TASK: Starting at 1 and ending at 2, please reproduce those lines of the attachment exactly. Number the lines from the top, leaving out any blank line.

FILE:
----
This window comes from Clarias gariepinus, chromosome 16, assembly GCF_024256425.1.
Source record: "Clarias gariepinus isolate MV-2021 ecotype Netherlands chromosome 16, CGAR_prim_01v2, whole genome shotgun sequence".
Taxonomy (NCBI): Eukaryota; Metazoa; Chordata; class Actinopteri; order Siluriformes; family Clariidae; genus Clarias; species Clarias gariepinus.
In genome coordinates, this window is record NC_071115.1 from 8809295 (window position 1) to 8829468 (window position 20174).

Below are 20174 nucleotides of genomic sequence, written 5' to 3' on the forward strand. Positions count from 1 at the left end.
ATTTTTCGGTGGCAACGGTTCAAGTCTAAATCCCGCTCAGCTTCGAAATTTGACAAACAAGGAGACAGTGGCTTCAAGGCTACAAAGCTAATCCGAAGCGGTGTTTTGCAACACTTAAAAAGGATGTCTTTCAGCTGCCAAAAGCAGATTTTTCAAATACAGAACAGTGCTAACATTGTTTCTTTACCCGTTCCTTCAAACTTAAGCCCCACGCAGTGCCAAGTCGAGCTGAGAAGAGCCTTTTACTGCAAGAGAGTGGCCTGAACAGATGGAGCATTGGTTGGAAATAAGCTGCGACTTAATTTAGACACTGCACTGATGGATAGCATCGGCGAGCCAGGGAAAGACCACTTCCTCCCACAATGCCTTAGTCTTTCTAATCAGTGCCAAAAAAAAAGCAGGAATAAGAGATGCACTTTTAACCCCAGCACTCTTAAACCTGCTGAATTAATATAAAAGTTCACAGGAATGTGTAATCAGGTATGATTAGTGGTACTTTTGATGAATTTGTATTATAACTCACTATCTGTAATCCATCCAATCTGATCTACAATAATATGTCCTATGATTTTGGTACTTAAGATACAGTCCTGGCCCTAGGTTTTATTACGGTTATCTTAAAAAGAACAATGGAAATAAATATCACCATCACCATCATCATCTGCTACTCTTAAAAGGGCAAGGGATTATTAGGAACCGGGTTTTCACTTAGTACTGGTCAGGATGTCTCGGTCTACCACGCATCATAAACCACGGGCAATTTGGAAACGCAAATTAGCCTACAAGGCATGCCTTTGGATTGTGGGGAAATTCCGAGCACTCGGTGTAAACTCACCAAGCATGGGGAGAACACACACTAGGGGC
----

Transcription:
This window comes from Clarias gariepinus, chromosome 16, assembly GCF_024256425.1.
Source record: "Clarias gariepinus isolate MV-2021 ecotype Netherlands chromosome 16, CGAR_prim_01v2, whole genome shotgun sequence".